A fabric design for a kimono, inspired by my recent visit to the Met Museum's show of Kimonos.  The show includes a newly acquired woman's kimono from the WWII era with an attractive design of fighter planes.  I like a modern splash on old crafts, Mobil Flying Horse signs and trucks woven into a Navaho blanket, the Tokyo subway map embroidered on the back of a kimono (this last one is much like Dumbledore's "useful scar," a perfect map of the London subway).

Does the book only appear to be empty?

Wednesday, October 1, 2014

Monday, September 29, 2014

Wednesday, September 24, 2014

Oni Mask for Halloween in Japan

Halloween is becoming more popular in Japan.  You would have to hole punch the eye pupils to see through, if you were planning to actually wear the mask.

Below is an antique fireman's kimono from the Met Museum show soon opening on kimonos which I sampled and modified to make this mask.  (Wouldn't it be fun to wear the mask and the kimono at the same time?)

Perhaps even your Mr. Daruma would like to join in on the fun?

Modified from the Wiki Daruma doll page image, below.

Tuesday, September 23, 2014

Elegant Japanese Gift Box

What would come in such a gift box?  Rare pottery?  Delicious sake?  A fine kimono?  Wouldn't you like to receive the box?

Original image sample above from which I created the box, from Met Museum Renaissance Tapestry Detail.

Friday, September 12, 2014

Imagined Physics Experiment

Final version.

Can you spot the errors in this penultimate version?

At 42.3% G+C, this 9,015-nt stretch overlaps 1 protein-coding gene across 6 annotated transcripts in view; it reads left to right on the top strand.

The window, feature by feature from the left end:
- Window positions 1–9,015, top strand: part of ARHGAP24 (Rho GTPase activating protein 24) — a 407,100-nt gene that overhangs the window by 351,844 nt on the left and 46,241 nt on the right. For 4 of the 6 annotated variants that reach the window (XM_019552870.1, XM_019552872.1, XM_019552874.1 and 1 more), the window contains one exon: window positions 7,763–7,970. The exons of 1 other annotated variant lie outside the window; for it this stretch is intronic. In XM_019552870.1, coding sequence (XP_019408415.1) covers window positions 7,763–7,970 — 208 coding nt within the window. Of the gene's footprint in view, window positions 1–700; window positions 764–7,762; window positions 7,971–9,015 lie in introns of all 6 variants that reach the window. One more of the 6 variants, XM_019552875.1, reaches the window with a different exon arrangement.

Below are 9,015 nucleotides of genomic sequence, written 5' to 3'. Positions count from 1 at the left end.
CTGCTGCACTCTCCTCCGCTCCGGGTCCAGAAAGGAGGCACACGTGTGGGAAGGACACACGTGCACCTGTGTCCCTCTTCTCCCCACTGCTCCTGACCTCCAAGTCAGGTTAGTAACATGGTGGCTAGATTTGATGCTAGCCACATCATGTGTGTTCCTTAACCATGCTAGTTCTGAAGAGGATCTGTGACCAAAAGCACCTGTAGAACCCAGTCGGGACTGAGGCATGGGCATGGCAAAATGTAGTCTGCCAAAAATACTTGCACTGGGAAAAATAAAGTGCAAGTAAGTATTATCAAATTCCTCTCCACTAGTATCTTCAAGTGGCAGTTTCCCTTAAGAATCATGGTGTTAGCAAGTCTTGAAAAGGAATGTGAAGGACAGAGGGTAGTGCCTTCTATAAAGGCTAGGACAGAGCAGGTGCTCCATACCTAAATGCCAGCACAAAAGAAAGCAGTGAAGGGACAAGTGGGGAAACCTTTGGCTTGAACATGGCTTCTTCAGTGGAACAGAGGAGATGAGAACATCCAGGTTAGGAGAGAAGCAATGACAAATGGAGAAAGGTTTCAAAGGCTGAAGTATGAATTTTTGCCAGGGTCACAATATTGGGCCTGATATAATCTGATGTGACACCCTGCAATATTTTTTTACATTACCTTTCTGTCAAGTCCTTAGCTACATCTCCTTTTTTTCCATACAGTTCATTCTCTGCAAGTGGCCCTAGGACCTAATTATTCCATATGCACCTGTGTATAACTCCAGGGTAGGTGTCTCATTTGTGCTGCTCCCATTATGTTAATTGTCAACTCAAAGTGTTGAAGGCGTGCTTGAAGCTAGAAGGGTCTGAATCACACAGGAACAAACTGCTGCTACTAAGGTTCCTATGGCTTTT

Monday, September 8, 2014

A Present for You...

The top line is a sample of their newly-iconic? typeface which is available to you for free.  Click my name above.  It was made by Chester Jenkins for the Cooper Hewitt Museum which is set to Reopen December 12th.

The top is the museum's typeface, the bottom was adapted by me with a more open c and round i dots.  The Cooper Hewitt Typeface by Mr. Jenkins is great, especially for headlines and short phrases for graphic impact.  You will love the capital letters. I think the small case letters would read nicer if there were a round dot-i and a round period option, like in the Times font you are reading here.

And here is where I had fun customizing the Cooper Hewitt Typeface Bold, the original is below...

Wednesday, September 3, 2014


Cubism + Hijab + Velazquez

My work was extracted from Velazquez's painting of a girl, quite a contrast to his court paintings in simplicity.  In some of his paintings, the less significant portions were sketchily done in less detail, a nice effect.  See his Portrait of Juan de Pareja at the Met.

The sketchy portions have the imprecise feeling of the cubist works of Picasso and Braque and coincidentally, his palate looks chosen by those later cubists.

The above painting is part of the collection of The Hispanic Society of America, here in New York.

Sunday, August 31, 2014

Middle Eastern Lute, Cartoon Version

Inspired by the tanbur and oud.

Saturday, August 30, 2014

An Elegant Met Museum Bassoon Reimagined as a Half-Contrabasssoon


I think you would need to stretch the bottom keyworks upward to make a working instrument, which would also improve the aesthetic balance of this half-contrabasssoon.  A good name for the instrument would be "the bumblebee."

In the same spirit, I have long admired the made-up instruments of the artist Donald Evans, who used them on pretend stamps for one of his fictional countries.

above photo from ebay

Saturday, August 2, 2014

"The Pianist" by Hans Memling?

Here is my fabrication (above) from Memling's 15th century painting (below).

Thursday, July 17, 2014

Saturday, July 12, 2014

Glass Works

Small Mushroom.

Large Public Monument.

Wood Bench

Jack Van Rysek was my father's partner.  They worked together as roofers.

Thursday, July 10, 2014